We’re working with the DWP to get 348 prison leavers ‘work ready’

We’re delighted to share the news that we’re set to continue our work with the Department of Work and Pensions (DWP) and will be helping to get 348 prison leavers ‘work ready’ – in a bid to reduce reoffending rates, which cost taxpayers £18bn per year.


Our appointment forms part of the Government’s new ‘Prison Leaver Pilot’ project, a peer-to-peer mentoring programme which aims to pair up those preparing to leave jail with mentors who have lived experience of the Criminal Justice System – with the hope of providing the necessary tools and training to get ready for work.



Appointed by the DWP to support the rollout of the scheme, we’ll be supporting 348 prisoners on their release from jails across Yorkshire, Cumbria, Lancashire, East Anglia, Birmingham, Solihull, North London, and Essex.


Not only that, but 85 candidates will also be enrolled on a six-week intensive course, and a further 263 on a 16-week peer mentoring programme.


We’re even recruiting an additional eight people – with convictions – to the Offploy delivery team, who will act as peer mentors to those joining the programme.


Minister for welfare delivery, Will Quince, said: “Offploy must be congratulated for doing everything it can to help give offenders the best possible chance upon release, allowing them to earn an honest living without returning to a life of crime.

“Helping prisoners find work is a crucial part of turning their lives around and cutting crime – and that’s good news for society as a whole.”

As part of the delivery – which runs from April 2021 to January 2022 – we are going to be delivering weekly 1:1 peer mentoring sessions which will cover interview skills, CV writing, job applications, and how to deal with rejection.


By focusing on confidence and mindset development, we want to change thinking behaviours and enable our candidates to plan realistic goals, which are designed to help them move closer to employment.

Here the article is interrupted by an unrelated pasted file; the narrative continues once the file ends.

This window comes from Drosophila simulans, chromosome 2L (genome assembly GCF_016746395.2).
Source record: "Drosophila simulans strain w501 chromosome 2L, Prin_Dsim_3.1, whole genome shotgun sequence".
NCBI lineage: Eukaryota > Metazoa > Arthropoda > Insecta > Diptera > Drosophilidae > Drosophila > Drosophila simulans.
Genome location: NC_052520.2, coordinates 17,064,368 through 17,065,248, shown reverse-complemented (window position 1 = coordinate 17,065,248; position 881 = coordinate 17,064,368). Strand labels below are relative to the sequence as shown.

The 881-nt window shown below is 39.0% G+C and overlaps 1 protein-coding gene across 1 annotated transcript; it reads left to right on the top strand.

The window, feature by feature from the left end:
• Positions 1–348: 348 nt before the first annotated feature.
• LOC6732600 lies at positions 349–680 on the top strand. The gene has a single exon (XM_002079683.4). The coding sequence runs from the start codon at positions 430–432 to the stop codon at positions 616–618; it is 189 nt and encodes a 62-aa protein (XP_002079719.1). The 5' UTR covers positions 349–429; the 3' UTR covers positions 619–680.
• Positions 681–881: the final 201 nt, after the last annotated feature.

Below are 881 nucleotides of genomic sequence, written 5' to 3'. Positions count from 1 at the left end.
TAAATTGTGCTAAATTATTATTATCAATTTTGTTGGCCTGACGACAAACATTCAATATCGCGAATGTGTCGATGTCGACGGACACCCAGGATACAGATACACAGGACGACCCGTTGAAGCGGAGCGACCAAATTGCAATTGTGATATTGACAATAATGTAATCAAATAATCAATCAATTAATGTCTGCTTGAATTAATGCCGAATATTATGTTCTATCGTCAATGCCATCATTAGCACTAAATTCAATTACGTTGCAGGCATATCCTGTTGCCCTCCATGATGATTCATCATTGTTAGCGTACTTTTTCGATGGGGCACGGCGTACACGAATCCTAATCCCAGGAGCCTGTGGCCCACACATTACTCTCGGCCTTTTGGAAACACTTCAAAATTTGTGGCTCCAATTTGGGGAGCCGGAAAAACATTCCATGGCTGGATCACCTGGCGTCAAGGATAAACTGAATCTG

Working with local communities to address the stigmas often associated with prison-leavers, it’s our mission to build support networks, provide referrals to community agencies – such as housing and financial support – and offer practical help to secure a life away from crime.


Where individuals are supported

into work upon their release, they

are 9% less likely to reoffend


Our founder, Jacob Hill, added: "While prison can often teach basic skills and even trades, it's typically the case that people don't have access to a bank account, have never created a CV, or feel concerned about how to discuss their criminal record with a potential employer.


“But, where individuals are supported into work upon their release, they are 9% less likely to reoffend – thanks to the security of a regular income and personal security. However, the perceived challenges associated with a life away from crime can sometimes act as a significant barrier, and drive some back into the lifestyle and habits they were previously trapped in.


“That’s why, when it comes to trying to prepare prison leavers for life in 'the real world', no-one can empathise and advise better than those who have been in that exact same position. Mentors can instil hope into the individuals on our programme by sharing their challenges and how they have overcome them – and we’re humbled to be a part of this scheme.”


The ‘Prison Leavers Project’ is part of the government’s £220 million package to reduce crime and forms part of a cross-government project designed to work with service users and stakeholders to test innovative ways to improve social inclusion of people leaving prison and reduce reoffending.

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